I wish I could answer you, but I'm not an expert, just a much too frequent patient.  I think your swipe at doctors is partially accurate but goes too far -- there are really good docs out there who care about money and patients -- they can care about both.  A lot of these folks donate a lot of time to helping people for free -- consider Doctors Without Borders.  My point is that we have a tendency to think of doctors, and for docs to think of themselves, in almost religious terms rather than human terms -- they take what they're taught as a matter of faith rather than science.  The science is seldom certain when it comes to medicine, and because people differ so much in their pain thresholds, how quickly they heal, etc. it's impossible to practice good medicine if you're treating everyone the same and spending very small amounts of time with patients.  That's where the insurance system and desire for money comes into it.  But a lot of docs are also just not very good at it and it's hard for patients to know who is really good and who is not.  Referrals can be helpful, but these days most group practices of general docs, who do the referring, are owned by the same corporations that own most of the hospitals, and they require all referrals to be made to their own docs, who might not be the best ones.  So getting second opinions is good, and you did that and the majority opinion was to try rehab.  I have no idea how well or how long it takes if it's possible for your Dad's muscle tears to repair themselves.  Didn't study medicine.  The key to tissue regeneration is bloodflow, and as long as bloodflow is not being constricted by inflammation, most tissue can eventually heal itself.  But that doesn't mean it will.  No certainty.  You just have to try and see.  Surgery fixes things quicker when it works and gets you back more quickly to doing what you want, but it also increases the chances of causing more harm rather than fixing the problem -- it's not because docs are bad people but because we don't really know how to do this stuff as well as has been advertised.  A physiatrist isn't related to a physical therapist.  It's an MD who specializes in pain control -- they are most like rheumatologists, meaning they mostly do pain killers and injections and some of those odd techniques you read about professional athletes getting, such as platelet replacement therapy, prolotherapy, glucosamine injections, all kinds of alternative things that insurance doesn't often cover because the evidence for success isn't convincing.  But before they do the cortisone and the Lyrica prescriptions, they also do the same diagnostic things orthopedists do and usually go further, testing for causes that might not be due to, say, a disc problem but might be caused by RA or something like that.  That wouldn't apply to a muscle tear.  I asked about your Dad's age because the older we get, the harder it is to fix us because often several things are going on and we heal more slowly with age.  We have an expiration date on the things in our bodies that is unknown until they permanently break or we die.  It's just life.  Do the best you can, and always start with the least invasive approach if the docs think it might work just because it might work and save the permanent changes in tissue surgery does.  As for muscle deterioration, you always get muscle deterioration when you're hurt because you stop using the muscles -- I think that's more of a factor than surgery, depending on whether the surgery can be done well or just can't be.  Obviously, if they have to cut off some stuff to repair the damage, you have less stuff.  If they don't, you don't.  But the rest you you go through when you're hurt starts the muscle deterioration anyway -- it takes working muscles to keep them strong.  Don't use them and they go away.  Best of luck.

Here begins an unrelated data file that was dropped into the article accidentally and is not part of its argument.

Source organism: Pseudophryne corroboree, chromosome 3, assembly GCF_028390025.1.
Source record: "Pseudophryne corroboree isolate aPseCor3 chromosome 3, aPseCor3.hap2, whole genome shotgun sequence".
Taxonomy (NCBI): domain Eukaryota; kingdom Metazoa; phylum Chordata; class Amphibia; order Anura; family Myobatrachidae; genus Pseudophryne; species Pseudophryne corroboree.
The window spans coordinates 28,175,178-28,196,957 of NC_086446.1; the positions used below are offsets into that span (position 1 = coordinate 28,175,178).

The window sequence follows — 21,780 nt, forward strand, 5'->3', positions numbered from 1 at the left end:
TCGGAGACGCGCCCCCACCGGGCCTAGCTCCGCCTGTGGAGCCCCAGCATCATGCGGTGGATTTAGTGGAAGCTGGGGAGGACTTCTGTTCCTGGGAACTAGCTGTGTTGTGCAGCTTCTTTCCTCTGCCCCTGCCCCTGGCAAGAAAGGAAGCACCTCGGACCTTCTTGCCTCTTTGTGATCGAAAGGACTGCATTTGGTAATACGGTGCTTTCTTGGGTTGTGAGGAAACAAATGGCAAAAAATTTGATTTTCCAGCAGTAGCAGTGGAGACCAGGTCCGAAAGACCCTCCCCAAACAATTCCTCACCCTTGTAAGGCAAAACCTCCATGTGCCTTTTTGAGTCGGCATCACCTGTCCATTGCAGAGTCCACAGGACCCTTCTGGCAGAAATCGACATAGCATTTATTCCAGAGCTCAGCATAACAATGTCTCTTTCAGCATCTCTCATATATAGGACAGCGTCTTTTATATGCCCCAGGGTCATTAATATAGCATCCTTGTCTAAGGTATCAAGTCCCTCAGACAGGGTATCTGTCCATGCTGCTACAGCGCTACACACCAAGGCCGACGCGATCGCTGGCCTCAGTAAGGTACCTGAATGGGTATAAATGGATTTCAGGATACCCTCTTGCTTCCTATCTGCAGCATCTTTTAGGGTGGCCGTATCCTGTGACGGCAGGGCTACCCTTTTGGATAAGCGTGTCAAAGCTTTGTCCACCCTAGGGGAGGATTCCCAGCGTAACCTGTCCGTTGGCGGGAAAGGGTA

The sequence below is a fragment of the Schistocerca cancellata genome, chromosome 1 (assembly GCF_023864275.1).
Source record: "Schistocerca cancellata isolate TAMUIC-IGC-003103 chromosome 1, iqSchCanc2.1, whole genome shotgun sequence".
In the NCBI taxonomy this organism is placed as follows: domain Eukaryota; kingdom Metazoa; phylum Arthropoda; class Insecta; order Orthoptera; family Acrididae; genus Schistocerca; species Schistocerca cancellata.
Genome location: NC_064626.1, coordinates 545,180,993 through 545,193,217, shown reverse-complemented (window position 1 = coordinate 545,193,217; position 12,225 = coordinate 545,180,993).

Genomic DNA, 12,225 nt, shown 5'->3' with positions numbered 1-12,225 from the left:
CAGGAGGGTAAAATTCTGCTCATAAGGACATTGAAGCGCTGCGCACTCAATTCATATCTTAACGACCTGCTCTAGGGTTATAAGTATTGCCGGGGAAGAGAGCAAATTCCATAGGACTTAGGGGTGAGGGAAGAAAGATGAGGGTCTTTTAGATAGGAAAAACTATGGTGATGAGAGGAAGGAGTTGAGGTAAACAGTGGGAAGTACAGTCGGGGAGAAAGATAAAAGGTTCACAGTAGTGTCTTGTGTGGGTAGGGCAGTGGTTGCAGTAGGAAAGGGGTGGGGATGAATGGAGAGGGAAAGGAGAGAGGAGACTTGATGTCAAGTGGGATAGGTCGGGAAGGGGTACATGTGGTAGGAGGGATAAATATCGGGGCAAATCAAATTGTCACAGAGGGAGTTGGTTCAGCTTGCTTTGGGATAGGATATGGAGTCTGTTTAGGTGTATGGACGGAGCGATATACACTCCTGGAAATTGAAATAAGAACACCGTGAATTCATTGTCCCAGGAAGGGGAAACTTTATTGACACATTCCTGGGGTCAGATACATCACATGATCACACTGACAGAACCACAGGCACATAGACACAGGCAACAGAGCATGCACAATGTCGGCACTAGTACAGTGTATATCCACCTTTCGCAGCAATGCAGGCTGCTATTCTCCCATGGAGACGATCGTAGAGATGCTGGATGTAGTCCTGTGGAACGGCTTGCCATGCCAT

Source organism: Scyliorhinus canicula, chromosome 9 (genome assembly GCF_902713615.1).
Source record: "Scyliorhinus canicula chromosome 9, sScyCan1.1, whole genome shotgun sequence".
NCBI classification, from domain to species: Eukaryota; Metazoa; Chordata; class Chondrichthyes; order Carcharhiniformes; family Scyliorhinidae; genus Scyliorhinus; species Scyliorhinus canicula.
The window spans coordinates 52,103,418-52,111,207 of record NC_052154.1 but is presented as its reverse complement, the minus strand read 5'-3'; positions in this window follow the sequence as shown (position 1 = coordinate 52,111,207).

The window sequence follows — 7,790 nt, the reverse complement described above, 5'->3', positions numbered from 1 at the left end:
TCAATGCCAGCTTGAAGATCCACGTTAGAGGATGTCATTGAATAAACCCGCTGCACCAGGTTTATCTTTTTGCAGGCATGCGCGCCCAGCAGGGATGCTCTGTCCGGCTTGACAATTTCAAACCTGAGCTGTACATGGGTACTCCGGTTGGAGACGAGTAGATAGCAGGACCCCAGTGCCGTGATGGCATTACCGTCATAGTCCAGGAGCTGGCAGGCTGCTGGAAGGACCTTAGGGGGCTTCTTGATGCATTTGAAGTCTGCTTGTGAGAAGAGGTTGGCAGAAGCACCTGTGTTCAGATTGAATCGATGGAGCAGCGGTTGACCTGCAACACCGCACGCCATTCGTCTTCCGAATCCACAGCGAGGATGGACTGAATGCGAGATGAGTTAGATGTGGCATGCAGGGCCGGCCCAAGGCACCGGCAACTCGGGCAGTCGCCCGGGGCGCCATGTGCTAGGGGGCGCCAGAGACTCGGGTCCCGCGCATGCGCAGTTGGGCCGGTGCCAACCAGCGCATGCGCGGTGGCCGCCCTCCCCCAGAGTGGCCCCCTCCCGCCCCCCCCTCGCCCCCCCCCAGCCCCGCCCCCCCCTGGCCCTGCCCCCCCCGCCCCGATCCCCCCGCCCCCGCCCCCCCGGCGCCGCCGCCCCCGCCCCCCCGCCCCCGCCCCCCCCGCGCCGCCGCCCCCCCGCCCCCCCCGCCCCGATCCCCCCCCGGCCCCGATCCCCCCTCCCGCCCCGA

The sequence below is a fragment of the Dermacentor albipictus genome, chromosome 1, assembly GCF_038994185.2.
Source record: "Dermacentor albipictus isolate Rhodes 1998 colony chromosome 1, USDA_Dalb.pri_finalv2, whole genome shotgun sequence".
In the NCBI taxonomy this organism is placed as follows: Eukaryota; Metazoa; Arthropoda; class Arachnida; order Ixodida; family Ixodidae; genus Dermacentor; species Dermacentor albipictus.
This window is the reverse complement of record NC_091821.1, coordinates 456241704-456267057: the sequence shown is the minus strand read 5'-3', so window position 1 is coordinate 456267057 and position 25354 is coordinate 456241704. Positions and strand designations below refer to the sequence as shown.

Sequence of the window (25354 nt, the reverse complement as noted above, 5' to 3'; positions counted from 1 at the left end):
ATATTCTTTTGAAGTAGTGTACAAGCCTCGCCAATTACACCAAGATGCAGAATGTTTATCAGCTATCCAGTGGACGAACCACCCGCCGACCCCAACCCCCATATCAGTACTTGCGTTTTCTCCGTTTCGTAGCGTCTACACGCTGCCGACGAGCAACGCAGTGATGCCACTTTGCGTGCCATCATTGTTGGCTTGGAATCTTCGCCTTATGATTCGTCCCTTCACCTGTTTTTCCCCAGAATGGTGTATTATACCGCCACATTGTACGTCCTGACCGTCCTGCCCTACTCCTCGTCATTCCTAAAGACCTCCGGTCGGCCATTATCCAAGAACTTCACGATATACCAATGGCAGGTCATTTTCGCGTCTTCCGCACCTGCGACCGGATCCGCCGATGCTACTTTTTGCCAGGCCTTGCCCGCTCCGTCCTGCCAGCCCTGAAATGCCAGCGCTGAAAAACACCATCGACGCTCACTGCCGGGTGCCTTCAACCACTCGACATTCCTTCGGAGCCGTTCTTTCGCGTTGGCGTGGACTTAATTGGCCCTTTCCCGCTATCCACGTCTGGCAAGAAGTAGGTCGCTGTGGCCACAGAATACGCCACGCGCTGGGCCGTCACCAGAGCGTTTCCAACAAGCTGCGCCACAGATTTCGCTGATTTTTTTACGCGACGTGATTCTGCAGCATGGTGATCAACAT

Mom, I recently have researched ways of recovering from injury without surgery because I probably need about four of them and at my age and with my anxiety problem I'm not sure it's worth it.  Maybe better to just be dead at this point.  What I found was there is no scientific evidence whatsoever that massage, icing, heat, baths, or stretching has any effect whatsoever on healing.  Now, ice can reduce inflammation at the very onset of an injury, so at that point it does something, but if you've had a problem for awhile it stops doing anything at all except it might make you feel better for a brief period of time.  I was pretty shocked that this turns out to be a pretty universal opinion by medical professionals who also do research.  When the PT gives you that tiny little massage, what they're really doing is warming you up for the PT exercises that follow, not doing any healing.  If you're not warm, stretching and strengthening can make things worse.  So they use that tiny little massage -- it's not the more complete massage you would get if you went to a deep tissue therapist -- to get blood flowing and to also start improving range of motion, which is a measurement they must use to get reimbursed by insurance companies -- they have to have a measure of improvement or the insurance company stops paying for the therapy.  But the main purpose is to get you ready for the exercises.  Blew my mind to learn this.  There's a great article if you can find it by a former massage therapist who became a medical journalist, and he investigated a lot of things like the ones I mentioned to see if there was any evidence to back it up.  He didn't find any.  It's on the web somewhere if you can find it.